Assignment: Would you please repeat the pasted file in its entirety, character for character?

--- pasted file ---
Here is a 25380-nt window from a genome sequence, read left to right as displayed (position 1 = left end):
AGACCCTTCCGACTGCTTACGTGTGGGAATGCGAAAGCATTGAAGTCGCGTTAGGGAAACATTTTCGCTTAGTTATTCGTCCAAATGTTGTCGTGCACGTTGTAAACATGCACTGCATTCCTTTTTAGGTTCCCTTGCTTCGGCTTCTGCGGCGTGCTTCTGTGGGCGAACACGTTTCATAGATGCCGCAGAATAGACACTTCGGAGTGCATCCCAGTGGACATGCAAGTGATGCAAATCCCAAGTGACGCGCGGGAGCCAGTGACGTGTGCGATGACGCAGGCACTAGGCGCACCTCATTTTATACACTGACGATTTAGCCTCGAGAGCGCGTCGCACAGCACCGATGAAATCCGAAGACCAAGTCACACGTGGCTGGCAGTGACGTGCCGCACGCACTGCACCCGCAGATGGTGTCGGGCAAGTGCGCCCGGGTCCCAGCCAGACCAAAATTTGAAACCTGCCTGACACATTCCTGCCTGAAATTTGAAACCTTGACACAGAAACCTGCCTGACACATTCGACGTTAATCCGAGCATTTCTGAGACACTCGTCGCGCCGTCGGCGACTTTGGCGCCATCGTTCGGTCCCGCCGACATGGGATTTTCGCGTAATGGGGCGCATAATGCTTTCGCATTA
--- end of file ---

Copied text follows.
Here is a 25380-nt window from a genome sequence, read left to right as displayed (position 1 = left end):
AGACCCTTCCGACTGCTTACGTGTGGGAATGCGAAAGCATTGAAGTCGCGTTAGGGAAACATTTTCGCTTAGTTATTCGTCCAAATGTTGTCGTGCACGTTGTAAACATGCACTGCATTCCTTTTTAGGTTCCCTTGCTTCGGCTTCTGCGGCGTGCTTCTGTGGGCGAACACGTTTCATAGATGCCGCAGAATAGACACTTCGGAGTGCATCCCAGTGGACATGCAAGTGATGCAAATCCCAAGTGACGCGCGGGAGCCAGTGACGTGTGCGATGACGCAGGCACTAGGCGCACCTCATTTTATACACTGACGATTTAGCCTCGAGAGCGCGTCGCACAGCACCGATGAAATCCGAAGACCAAGTCACACGTGGCTGGCAGTGACGTGCCGCACGCACTGCACCCGCAGATGGTGTCGGGCAAGTGCGCCCGGGTCCCAGCCAGACCAAAATTTGAAACCTGCCTGACACATTCCTGCCTGAAATTTGAAACCTTGACACAGAAACCTGCCTGACACATTCGACGTTAATCCGAGCATTTCTGAGACACTCGTCGCGCCGTCGGCGACTTTGGCGCCATCGTTCGGTCCCGCCGACATGGGATTTTCGCGTAATGGGGCGCATAATGCTTTCGCATTA